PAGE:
Monday, December 19, 2011

The Santa Talk

Yesterday, Caroline was down in the basement with me helping me to wrap our family Christmas gifts. She kind of wandered back to the back part of the basement and I got a little nervous because of the mysterious piles of boxes and other unlabeled cardboard boxes that clearly aren't usually there. However, it wasn't those boxes that she zeroed in on. Nope. She noticed the container of wrapping paper and in that container was wrapping paper she recognized from the gifts from Santa last year. Doh. Although I've been talking for a year about the fact that Caroline has been questioning the whole Santa story, this was kind of a big deal to her.

When she asked me about the wrapping paper, I kind of nonchalantly said, "Oh, well Santa leaves me the left over paper."

To that she replied, "Oh come on, mommy. Tell me the truth YOU are Santa."

And to that I told her to just wait a minute, I had something I wanted her to read. And this is where I am bowing down and thanking the wonderful people at Pinterest. Thanks to them, a few weeks ago, someone posted this letter she had written to her daughter about the Santa question. When I read it, I almost cried. It summed up the exact way I was feeling about Santa and how even if you know that Santa isn't truly a real person, that he is still real in our hearts and that Christmas is still magic and wonderful. So you'll excuse me for basically ripping off the letter because I know I couldn't say it any better myself. I ran upstairs, printed the letter I'd already prepared and took it down for Caroline to read.

Dear Caroline,

You asked a very good question: “Are you Santa?”

I know you’ve wanted the answer to this question for a long time, and I’ve had to give it careful thought to know just what to say.

The answer is no. I am not Santa. There is no one Santa.

I am the person who fills your stockings with presents, though. I also choose and wrap the presents under the tree, the same way my mom did for me, and the same way her mom did for her. (And yes, Daddy helps, too.) I imagine you will someday do this for your children, and I know you will love seeing them run down the stairs on Christmas morning. You will love seeing them sit under the tree, their small faces lit with Christmas lights.

This won’t make you Santa, though. Santa is bigger than any person, and his work has gone on longer than any of us have lived. What he does is simple, but it is powerful. He teaches children how to have belief in something they can’t see or touch.

It’s a big job, and it’s an important one. Throughout your life, you will need this capacity to believe: in yourself, in your friends, in your talents and in your family. You’ll also need to believe in things you can’t measure or even hold in your hand. Here, I am talking about love, that great power that will light your life from the inside out, even during its darkest, coldest moments.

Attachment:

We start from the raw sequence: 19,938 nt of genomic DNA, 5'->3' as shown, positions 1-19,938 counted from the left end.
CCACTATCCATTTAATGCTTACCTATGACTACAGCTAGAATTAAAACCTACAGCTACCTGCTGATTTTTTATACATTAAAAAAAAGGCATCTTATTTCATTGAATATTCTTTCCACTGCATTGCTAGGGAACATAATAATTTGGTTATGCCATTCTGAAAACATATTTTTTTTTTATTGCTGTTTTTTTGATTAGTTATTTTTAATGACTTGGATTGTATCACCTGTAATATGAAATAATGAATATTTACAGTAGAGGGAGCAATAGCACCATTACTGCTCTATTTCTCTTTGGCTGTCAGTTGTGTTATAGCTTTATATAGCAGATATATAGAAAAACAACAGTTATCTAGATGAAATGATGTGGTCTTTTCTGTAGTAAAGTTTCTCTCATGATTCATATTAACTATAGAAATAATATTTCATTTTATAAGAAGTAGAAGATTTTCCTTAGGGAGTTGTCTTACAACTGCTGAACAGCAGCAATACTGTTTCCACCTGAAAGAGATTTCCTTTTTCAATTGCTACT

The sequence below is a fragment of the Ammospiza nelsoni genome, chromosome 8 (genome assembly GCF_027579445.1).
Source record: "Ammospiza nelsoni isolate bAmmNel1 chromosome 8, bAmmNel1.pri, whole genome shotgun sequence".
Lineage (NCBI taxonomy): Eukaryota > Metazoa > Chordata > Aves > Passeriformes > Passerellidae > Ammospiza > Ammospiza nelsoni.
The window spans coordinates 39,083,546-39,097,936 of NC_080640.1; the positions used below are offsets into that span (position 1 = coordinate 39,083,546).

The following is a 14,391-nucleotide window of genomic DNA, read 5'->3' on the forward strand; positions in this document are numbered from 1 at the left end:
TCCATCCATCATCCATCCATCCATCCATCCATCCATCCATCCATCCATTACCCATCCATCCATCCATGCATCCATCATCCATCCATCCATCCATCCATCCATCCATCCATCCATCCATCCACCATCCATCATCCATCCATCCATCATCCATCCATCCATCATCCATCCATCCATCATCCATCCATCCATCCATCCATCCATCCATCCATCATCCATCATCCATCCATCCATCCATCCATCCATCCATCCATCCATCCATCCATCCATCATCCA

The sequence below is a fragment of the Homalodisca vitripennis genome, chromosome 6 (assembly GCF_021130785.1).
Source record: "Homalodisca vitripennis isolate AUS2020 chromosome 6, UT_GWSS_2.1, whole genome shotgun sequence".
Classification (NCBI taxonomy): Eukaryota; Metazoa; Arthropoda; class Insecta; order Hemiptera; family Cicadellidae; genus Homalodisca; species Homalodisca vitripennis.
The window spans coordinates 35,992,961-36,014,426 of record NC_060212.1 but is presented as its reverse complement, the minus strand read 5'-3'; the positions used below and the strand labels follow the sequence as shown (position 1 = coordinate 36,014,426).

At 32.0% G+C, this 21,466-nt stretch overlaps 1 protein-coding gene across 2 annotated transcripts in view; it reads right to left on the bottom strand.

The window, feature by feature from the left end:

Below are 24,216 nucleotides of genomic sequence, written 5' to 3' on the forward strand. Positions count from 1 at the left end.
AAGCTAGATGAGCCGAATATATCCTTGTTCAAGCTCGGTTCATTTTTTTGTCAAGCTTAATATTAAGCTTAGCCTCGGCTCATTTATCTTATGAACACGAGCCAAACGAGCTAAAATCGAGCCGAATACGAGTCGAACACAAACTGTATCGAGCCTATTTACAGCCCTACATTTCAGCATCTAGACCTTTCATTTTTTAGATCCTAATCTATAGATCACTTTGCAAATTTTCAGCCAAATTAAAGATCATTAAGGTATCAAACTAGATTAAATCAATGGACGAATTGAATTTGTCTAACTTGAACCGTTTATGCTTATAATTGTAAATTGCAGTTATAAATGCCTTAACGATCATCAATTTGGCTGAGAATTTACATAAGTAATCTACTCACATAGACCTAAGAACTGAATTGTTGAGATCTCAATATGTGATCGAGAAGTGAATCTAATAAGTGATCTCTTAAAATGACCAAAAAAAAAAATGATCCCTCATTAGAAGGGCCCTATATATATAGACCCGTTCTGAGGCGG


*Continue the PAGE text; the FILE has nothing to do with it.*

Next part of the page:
Santa is a teacher, and I have been his student, and now you know the secret of how he gets down all those chimneys on Christmas Eve: he has help from all the people whose hearts he’s filled with joy.

With full hearts, people like Daddy and me take our turns helping Santa do a job that would otherwise be impossible.

So, no. I am not Santa. Santa is love and magic and hope and happiness. I’m on his team, and now you are, too. I love you and I always will.

Love, Mommy

She started reading it and stopped midway through to ask me some questions. I told her she had to read it all the way through and then we could talk. Quite honestly, I'm not sure she 100% got it, but knowing how smart she is, she got something out of it. She decided to give the letter back to me but I will probably give it to her and tell her to keep it some where secret. She seemed okay with it and I told her that Christmas really is a magical and wonderful time and that it's important to me for her to keep the spirit of Christmas in her heart.

We had a bunch of hugs and she sat on my lap for a little while after that. (She never sits on my lap anymore!) And randomly, as we were watching gifts we were also watching The Polar Express which is a pretty magical movie in and of itself about believing, so I thought it was quite fitting.

I know she can't believe in the true embodiment of Santa forever and I wish it wasn't ending so soon, but I truly hope that by showing her a different way to believe that I could make it so she wasn't feeling a letdown from the magic like I remember feeling when I figured it out. I also feel as though I have an obligation to my kids to tell them the truth about things since I tell them the truth about pretty much everything else and Santa should be no different.


Bracken said...

Excellent idea. To my surprise Sydney is adamant this year that she believes in Santa.

Laura said...

That's a great letter. Thanks for sharing it!